ViacomCBS has announced it's renaming CBS All Access to "Paramount+" in early 2021.
Referrer spam is a newer type of spam affecting those using Google Analytics to track site statistics. Very generally speaking, it’s traffic from bots that appear in your analytics figures with fake referrer URLs that’re just spam-related sites. The idea of such is to get you to visit the spammer’s site out of curiosity. Some types of referrer spam don’t even visit the site at all (just spamming based on Google Analytics IDs).
The problem with referrer spam is it throws off site analytics figures, especially for things like bounce rates, etc. Not much of a problem for a huge site like CNN or Huffington Post, but for smaller sites (like mine), it can greatly throw things off. I don’t like checking in to see that a few spammers have caused 50% of the day’s hits to be fake visits.
As for how to combat such, there’s various types of suggestions offered online, with variable success, especially given spammers are always trying to change their techniques. Thus, while it’s not guaranteed, I thought I’d list what I’ve done (based on various sites’ advice) that’s had the most success so far.
1. Create a new view in Google Analytics
Before doing anything else, it’s best to create a new filter view in Analytics. In case something goes wrong, you’ll still have the original version of data to fall back on. To do that, go to the Administration menu at the top menu bar. Under the “View” column, click on the dropdown menu, select “Create new view,” and give it a name, such as “Filtered view.” (If needed, also create a view that’ll just be for default, unfiltered data, but leave it alone.) Once created, use this view for setting up the filters below.
2. Set up a filter for when page title isn’t set/”(no view)”
Being spammers, some of them don’t bother with filling in the name of the page visited, especially for “ghost” referral spam that avoids visiting a site (and risk getting more easily blocked). This appears in Analytics as “(no view)” (basically, null).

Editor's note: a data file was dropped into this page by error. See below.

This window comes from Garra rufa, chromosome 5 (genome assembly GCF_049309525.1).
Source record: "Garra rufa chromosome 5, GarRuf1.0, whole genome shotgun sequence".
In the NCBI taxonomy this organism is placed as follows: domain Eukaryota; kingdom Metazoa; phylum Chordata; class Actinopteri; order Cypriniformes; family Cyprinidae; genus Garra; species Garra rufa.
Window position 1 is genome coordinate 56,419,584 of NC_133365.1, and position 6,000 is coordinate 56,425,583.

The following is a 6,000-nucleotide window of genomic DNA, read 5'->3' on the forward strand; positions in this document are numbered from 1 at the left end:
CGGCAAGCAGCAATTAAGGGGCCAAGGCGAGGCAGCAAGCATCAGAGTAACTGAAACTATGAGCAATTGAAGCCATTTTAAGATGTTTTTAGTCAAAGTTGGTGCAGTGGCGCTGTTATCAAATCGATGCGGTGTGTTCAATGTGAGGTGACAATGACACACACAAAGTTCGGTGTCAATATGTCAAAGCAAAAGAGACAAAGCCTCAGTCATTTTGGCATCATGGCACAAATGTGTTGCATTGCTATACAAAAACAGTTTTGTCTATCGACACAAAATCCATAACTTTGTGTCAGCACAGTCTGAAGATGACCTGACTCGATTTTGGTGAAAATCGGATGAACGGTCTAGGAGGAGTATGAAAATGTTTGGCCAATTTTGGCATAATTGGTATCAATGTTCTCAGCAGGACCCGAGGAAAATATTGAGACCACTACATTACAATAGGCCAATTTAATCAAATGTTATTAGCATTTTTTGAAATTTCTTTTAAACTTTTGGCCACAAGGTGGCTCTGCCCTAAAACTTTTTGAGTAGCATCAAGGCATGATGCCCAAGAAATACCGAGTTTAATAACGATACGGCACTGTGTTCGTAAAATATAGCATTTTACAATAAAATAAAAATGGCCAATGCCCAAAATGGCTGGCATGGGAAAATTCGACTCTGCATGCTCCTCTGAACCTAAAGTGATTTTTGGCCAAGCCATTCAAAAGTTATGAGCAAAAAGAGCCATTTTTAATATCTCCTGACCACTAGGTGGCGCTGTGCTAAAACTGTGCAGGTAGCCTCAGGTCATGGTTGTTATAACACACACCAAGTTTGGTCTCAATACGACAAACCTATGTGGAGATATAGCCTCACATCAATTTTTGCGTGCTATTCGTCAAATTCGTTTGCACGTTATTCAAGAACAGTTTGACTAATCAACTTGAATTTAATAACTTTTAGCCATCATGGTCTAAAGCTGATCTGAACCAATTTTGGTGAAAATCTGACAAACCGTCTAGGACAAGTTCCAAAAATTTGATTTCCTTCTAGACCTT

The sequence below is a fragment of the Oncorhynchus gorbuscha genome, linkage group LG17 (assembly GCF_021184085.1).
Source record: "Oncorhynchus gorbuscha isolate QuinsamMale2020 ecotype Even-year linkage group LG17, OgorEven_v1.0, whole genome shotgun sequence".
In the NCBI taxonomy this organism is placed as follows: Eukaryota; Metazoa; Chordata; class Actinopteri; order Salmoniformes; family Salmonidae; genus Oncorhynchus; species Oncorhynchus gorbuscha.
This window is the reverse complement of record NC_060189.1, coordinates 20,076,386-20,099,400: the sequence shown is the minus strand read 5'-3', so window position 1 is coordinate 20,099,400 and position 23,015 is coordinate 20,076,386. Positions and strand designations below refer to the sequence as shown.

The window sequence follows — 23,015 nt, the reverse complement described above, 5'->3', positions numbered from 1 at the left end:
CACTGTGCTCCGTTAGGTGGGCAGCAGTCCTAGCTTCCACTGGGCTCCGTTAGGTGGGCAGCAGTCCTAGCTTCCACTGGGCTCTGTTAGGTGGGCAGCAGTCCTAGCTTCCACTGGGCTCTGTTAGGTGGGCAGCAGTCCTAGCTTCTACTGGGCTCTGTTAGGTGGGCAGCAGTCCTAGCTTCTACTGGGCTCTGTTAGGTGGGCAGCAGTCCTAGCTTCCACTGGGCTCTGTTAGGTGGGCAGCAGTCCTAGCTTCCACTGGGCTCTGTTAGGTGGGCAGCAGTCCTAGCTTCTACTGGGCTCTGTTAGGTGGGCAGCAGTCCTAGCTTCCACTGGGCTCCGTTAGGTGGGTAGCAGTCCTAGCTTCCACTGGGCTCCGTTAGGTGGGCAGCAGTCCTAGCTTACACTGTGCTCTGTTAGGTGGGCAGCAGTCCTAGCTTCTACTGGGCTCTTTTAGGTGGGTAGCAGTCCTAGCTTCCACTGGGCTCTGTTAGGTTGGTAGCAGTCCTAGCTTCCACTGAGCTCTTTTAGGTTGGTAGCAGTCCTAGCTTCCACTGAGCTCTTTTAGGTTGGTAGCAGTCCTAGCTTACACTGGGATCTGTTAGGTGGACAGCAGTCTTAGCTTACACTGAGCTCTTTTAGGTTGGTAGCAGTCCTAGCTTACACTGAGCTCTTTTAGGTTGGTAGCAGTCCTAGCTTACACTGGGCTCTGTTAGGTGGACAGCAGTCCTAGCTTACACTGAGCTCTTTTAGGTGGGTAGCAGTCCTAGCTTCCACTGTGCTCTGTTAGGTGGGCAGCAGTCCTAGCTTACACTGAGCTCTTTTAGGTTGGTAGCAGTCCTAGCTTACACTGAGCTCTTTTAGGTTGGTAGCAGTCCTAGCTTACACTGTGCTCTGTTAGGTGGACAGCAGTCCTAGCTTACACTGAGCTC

To filter this out, go to the “View” column (where you created the above new view), and select “Filters.” Click the “New Filter” button, and fill in the filter as below (you can name it whatever you want):
Save the filter.
3. Filter out hostnames besides your own
This filter is designed to make sure traffic is actually coming from your own domain(s). Back under the “Filters” setting above, create another new filter, and fill it in as follows:
You’ll need to be careful here, and make sure to enter in “Filter Pattern” any domains you may use, as well as other sites that might use such (PayPal, Amazon, etc.). Check your Analytics history for legitimate hostnames (under Audience > Technology > Network, select “hostname” from “primary dimension” in results). Enter the desired domains similar to the following:
“Googleusercontent.com” accounts for legitimate Google services, particularly its translation features. In my case, some of my traffic’s clearly from non-English speakers using Google Translate, so I don’t want to filter those users out.
Enter all the above, and save the filter.
4. WordFence’s Advanced Blocking feature
One of the security plugins I use is WordFence, which does a pretty good job with boosting site security all around. One of its features is under “Advanced Blocking,” which allows one to block visitors to your site on a range of criteria, including IP addresses, the browser’s user agent, or the referrer. While it isn’t perfect (since spammers can change the referrer constantly), it can help block some of the more persistent unwanted site visitors. Blocking on broader terms unlikely to be a legitimate visitor’s referrer (like “SEO”) might also help.
Again, I can’t guarantee the above will be perfect (or work indefinitely), but it’s what I’ve been using lately. Of course, Google really should do something (if possible) about their Analytics service being so easily manipulated by spammers.